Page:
|Most of the non-polar
deserts lie within the two trade winds belt. From USGS
| As air
rushing into the low pressure regions rises, cools and then drops, these regions get most
of the rainfall and vice versa in the high pressure regions, where deserts can be
temperature influence the water extraction rate and global pattern of currents. Far from
the desert belts, established in the polar regions, cold currents move to the equator and
may come up against the edges of continents.
from the very cold ocean depths adds masses of cold water to them. Wind blowing to the
land over the cold water is cold and can only carry little moisture, bringing fog and mist
but not rain.
| Winds that
travelled a long distance lost their moisture (for example, the winds reaching Gobi and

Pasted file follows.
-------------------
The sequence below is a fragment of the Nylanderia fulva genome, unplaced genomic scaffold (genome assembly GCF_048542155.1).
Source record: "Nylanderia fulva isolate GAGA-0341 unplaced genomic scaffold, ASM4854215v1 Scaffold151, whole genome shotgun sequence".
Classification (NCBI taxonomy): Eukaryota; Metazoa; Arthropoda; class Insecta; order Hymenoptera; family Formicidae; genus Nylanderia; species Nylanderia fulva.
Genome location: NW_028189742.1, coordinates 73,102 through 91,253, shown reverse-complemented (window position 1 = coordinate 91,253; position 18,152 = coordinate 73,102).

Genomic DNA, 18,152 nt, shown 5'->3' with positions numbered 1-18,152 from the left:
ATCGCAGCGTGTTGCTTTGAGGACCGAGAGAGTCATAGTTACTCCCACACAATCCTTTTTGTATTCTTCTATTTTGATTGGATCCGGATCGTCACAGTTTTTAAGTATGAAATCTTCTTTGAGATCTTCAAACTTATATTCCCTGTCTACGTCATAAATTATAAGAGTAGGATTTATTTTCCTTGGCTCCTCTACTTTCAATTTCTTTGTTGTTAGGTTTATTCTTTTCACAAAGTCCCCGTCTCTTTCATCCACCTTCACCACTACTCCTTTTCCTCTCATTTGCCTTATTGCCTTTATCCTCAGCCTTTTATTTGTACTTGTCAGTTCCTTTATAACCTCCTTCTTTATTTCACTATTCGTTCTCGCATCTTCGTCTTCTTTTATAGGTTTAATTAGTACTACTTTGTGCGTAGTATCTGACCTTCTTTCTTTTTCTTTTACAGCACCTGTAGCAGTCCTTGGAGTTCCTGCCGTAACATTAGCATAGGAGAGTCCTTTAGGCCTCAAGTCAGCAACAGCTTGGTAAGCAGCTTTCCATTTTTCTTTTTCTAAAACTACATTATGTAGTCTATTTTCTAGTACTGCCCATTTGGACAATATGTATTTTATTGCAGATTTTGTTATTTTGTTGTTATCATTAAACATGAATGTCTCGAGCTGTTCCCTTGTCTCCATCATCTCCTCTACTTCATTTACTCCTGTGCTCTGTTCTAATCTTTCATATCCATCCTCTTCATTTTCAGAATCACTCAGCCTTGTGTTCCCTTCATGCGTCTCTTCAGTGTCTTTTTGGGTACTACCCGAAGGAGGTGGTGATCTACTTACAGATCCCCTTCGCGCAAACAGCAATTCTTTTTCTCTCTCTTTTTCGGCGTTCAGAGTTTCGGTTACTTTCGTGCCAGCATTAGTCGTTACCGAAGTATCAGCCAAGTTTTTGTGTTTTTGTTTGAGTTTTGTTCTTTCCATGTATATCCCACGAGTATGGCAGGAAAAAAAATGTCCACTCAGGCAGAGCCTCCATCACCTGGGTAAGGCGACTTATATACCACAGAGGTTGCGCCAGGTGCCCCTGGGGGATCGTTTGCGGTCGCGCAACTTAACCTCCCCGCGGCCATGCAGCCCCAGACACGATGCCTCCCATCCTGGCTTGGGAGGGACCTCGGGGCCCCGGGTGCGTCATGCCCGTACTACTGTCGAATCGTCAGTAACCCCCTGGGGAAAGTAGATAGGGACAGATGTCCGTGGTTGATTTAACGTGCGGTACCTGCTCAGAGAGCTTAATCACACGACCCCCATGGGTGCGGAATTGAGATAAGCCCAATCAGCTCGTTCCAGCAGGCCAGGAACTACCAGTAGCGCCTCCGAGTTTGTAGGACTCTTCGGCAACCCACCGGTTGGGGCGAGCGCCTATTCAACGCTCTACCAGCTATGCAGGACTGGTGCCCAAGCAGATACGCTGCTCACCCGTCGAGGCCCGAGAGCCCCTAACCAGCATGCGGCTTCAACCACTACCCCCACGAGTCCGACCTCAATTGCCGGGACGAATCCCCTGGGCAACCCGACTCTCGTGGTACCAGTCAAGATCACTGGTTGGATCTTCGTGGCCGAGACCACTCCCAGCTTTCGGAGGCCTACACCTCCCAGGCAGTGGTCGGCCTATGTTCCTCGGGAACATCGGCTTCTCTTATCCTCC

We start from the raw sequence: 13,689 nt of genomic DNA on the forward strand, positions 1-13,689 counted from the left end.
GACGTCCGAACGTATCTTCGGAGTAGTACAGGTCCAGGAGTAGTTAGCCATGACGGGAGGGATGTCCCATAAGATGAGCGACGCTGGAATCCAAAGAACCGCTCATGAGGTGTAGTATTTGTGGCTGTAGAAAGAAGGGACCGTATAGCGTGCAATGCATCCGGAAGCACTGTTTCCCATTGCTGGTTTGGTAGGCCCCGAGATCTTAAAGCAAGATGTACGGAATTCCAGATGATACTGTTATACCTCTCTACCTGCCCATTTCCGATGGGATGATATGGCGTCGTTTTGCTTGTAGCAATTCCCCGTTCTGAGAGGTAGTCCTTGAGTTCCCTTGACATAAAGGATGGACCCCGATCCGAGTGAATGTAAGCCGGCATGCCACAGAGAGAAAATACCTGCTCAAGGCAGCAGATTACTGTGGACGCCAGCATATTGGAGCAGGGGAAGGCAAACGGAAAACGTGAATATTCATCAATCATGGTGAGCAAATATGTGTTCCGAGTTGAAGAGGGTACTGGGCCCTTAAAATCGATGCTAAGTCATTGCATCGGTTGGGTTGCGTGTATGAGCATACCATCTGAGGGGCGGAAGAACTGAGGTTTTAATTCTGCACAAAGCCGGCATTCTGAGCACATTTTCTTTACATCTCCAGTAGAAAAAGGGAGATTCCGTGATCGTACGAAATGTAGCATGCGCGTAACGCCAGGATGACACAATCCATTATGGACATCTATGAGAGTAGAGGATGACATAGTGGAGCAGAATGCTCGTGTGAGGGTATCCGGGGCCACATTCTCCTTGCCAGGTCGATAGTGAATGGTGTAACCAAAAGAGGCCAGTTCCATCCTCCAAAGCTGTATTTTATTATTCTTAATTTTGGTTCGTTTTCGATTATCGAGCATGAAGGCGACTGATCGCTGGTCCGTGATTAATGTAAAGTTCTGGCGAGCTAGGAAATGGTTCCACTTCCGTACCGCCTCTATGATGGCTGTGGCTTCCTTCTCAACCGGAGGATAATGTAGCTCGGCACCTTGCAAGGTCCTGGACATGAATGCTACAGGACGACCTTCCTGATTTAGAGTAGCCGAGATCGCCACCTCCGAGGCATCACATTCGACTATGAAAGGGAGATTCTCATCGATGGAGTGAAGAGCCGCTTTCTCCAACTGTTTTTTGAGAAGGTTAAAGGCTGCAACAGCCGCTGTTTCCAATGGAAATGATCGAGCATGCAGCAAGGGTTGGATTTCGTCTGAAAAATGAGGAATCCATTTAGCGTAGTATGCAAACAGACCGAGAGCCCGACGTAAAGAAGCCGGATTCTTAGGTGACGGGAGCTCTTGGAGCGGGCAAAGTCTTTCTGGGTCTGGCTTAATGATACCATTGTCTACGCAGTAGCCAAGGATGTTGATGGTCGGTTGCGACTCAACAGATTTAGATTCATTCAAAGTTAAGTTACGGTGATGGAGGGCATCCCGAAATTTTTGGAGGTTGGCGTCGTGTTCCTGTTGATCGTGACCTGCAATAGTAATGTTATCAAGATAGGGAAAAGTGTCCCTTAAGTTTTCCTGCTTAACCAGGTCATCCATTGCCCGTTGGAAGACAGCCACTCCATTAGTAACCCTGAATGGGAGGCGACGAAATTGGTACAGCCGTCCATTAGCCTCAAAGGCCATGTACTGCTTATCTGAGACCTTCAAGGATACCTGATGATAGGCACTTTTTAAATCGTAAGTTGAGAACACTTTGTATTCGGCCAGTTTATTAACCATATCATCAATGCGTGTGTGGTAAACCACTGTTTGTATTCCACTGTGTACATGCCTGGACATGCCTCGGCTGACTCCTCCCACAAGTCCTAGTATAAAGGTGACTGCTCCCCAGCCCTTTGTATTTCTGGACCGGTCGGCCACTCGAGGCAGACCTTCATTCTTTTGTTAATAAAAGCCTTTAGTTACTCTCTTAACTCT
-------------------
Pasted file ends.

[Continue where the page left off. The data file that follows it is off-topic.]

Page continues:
the interior part of Sahara). Mountain barriers also extract water. (for example, the
comparatively low eastern highlands of Australian behind the Queensland coast) The
dehydration process from the wet mountain side to the dry desert side often occurs over a
horizontal distance of less than 161km (100 miles). That' s why some wettest and driest
area can be quite close to each other, separating by mountain barriers.
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